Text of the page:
Opinion on Henry is diverse. Whether you love him or hate him, there is no doubt that Henry VIII will long be remembered. He is the perfect example of why God warned His people that they should not put their trust in an earthly king. Israel had a king, but they wanted a man who would rule over them so they could be just like everyone else. They thought they needed to have a man who could lead them, provide for them, and protect them from enemies. They rejected God, but He gave them what they wanted and they learned very quickly that earthly kings are imperfect and can be dangerous.

Thankfully earthly kings are temporary. While we might want a good ruler to last forever, even the best fail to be perfect. England’s current Queen Elizabeth has done many great things both for her country and for the world. She hasn’t been perfect, however, and there are those who like to point out her failures. She’s human, after all, and we are all sinners in need of a Savior. While earthly kings can do good things in this world, we all need to look to the one King who has done that which is necessary for life.

Sunday we celebrate Christ the King. Next week we begin the journey of Advent, watching the coming of the light in the darkness of our world as we approach Christmas and the birth of the King.

The two days - Christ the King and Christmas - are very similar in many ways. They both herald the coming of a king. It is a time of rejoicing in the power of God to overcome the darkness. They both demonstrate the authority of God over Creation, as He accomplishes the impossible. At Christmas, the God of the Universe is born in the flesh of a man. At Christ the King, the Messiah is given authority, glory and sovereign power so that all nations will worship Him.

As I look around this topsy-turvy world today, I see so many who do not believe. Human beings have rejected God as He is revealed in the scriptures, choosing instead to believe in false gods and self-centered ideology. There seems to be nothing that can convince them that salvation is found only in the Lord Jesus Christ, for He is the God they seek to worship. Instead, they look for other ways to fulfill their needs and desires, the stuff their bellies with good things and their hearts with warm fuzzies. They do not want to commit to the life that is expected of those who believe in the One true and living God. They want what they think is best, to have control over their own destiny, to grasp on to their own faith.

They have fallen for the lies of the enemy. They think that they will be able to stand on the works of their own hands on the Day of Judgment. They do not know their own sinfulness and inability to stand before the Creator's wrath. They do not know they need Jesus to stand for them on that day, to be the advocate before the righteous judge. In that day, “one like a Son of man” will approach the Holy One on our behalf, and His righteousness will cover our unrighteousness. That One is our Lord Jesus Christ. Only through Him will we see the glory of God. He is worthy to be worshipped.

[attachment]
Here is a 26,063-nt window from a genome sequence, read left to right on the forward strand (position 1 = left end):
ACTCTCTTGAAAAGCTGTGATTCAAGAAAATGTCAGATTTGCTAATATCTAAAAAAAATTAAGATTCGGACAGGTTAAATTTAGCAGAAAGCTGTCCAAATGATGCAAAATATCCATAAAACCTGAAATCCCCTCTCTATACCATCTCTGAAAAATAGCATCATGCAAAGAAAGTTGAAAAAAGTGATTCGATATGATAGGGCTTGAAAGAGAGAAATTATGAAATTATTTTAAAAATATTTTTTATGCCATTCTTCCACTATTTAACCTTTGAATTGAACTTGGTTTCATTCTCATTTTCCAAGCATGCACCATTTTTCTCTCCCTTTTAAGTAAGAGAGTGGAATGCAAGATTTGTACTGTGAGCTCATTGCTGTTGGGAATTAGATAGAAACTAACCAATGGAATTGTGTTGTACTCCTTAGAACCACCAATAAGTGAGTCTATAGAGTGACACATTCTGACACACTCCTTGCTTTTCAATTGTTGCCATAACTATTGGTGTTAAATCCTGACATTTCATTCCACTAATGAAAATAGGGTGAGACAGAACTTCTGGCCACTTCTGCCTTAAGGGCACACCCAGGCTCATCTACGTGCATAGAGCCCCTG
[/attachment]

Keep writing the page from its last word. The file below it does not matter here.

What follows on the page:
The Church year calendar follows the same pattern every year. We begin at Advent, a time of rising light in the darkness. The birth of Christ ushers in a new age. During Epiphany the light reaches out to the entire world. In Lent we look within ourselves to realize that we are sinners in need of a Savior. During Holy Week we journey with Jesus to the cross on which He died for our sake. At Easter we are resurrected with Him, experiencing the joy of God’s gracious mercy and love. During the Easter season we are reminded of why God sent His Son as He completes the teaching He began during His life. The Church is born at Pentecost, ten days after Jesus returned to the right hand of the Father. During the season of Pentecost we learn what it means to be the Church. In the last weeks of the Church year we look forward to the second coming of Christ, to His glorification and rule. On Christ the King we look forward to the Day of Judgment, when Christ will rule over all things and when all things will be under His rule.

In this world, we worship a whole lot of other junk. We demand other kings to rule over us, rejecting the God who is King of kings. We have faith in the gods of this world, and though we do not worship the Baals or the other gods of history, we do put so much ahead of our God. Our jobs, families, relationships, material possessions and our selves are more important than our relationship with our Creator. While we do not get down on bended knee to worship these things, we do worship them when we put them ahead of God.

The Church year is ending and we expect Advent to begin again next week. We follow a calendar, but God does not; when the Day of Judgment comes, there will be no tomorrow. Tomorrow may never come, Advent may never begin again. Are we ready to face the King? This question is not meant to bring fear into our hearts, but to cause us look today at the One who is our advocate. We can’t wait until tomorrow to get to know the Lord Jesus. We should not wait until He comes in glory because now is the day of salvation. Now is the time to praise the God who saves through faith in Jesus Christ.